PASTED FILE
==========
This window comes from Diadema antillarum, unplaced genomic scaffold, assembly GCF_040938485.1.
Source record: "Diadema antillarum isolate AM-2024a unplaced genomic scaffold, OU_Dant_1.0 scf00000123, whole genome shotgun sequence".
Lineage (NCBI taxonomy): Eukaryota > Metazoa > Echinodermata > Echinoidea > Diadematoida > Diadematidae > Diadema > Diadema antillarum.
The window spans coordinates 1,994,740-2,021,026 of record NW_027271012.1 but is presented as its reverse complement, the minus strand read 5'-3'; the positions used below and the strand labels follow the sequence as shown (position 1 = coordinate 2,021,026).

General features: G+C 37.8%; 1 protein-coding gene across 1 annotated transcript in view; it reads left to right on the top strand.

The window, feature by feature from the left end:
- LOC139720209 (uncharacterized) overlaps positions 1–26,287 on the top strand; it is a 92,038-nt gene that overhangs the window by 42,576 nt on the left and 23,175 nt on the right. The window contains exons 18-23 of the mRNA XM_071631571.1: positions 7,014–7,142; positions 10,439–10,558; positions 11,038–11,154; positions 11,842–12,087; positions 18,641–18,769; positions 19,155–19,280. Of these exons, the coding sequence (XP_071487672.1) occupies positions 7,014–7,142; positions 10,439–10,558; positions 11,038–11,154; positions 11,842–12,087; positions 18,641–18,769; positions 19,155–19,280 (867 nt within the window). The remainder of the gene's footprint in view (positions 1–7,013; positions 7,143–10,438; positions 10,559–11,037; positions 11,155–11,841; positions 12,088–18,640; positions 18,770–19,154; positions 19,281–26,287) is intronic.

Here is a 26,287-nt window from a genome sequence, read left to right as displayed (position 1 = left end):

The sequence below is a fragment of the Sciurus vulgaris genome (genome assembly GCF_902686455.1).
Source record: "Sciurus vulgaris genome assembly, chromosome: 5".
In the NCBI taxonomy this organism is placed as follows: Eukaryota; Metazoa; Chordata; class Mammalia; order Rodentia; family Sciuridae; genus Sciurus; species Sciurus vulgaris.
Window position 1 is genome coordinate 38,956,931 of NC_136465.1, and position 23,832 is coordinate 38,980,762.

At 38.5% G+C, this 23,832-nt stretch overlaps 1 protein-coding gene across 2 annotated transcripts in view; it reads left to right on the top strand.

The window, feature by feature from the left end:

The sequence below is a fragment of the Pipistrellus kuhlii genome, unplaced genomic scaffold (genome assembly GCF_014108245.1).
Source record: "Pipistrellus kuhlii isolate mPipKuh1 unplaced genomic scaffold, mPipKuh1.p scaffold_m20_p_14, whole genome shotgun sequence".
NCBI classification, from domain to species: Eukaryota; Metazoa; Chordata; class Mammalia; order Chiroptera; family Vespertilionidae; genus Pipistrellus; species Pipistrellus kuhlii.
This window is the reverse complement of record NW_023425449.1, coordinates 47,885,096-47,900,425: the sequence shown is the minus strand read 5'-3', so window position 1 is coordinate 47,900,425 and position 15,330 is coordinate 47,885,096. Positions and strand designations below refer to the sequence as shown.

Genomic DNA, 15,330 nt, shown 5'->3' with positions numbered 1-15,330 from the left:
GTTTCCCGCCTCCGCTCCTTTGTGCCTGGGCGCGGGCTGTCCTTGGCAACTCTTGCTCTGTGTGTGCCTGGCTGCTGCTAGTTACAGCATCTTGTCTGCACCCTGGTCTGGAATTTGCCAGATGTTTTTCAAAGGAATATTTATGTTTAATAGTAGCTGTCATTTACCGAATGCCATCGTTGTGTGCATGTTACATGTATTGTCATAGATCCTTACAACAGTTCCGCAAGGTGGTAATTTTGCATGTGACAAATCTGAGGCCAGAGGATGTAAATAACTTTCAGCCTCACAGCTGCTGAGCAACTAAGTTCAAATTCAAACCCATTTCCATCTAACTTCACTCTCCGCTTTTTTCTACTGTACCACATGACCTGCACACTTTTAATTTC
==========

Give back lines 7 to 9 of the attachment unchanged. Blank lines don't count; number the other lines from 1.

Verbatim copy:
- LOC139720209 (uncharacterized) overlaps positions 1–26,287 on the top strand; it is a 92,038-nt gene that overhangs the window by 42,576 nt on the left and 23,175 nt on the right. The window contains exons 18-23 of the mRNA XM_071631571.1: positions 7,014–7,142; positions 10,439–10,558; positions 11,038–11,154; positions 11,842–12,087; positions 18,641–18,769; positions 19,155–19,280. Of these exons, the coding sequence (XP_071487672.1) occupies positions 7,014–7,142; positions 10,439–10,558; positions 11,038–11,154; positions 11,842–12,087; positions 18,641–18,769; positions 19,155–19,280 (867 nt within the window). The remainder of the gene's footprint in view (positions 1–7,013; positions 7,143–10,438; positions 10,559–11,037; positions 11,155–11,841; positions 12,088–18,640; positions 18,770–19,154; positions 19,281–26,287) is intronic.

Here is a 26,287-nt window from a genome sequence, read left to right as displayed (position 1 = left end):

The sequence below is a fragment of the Sciurus vulgaris genome (genome assembly GCF_902686455.1).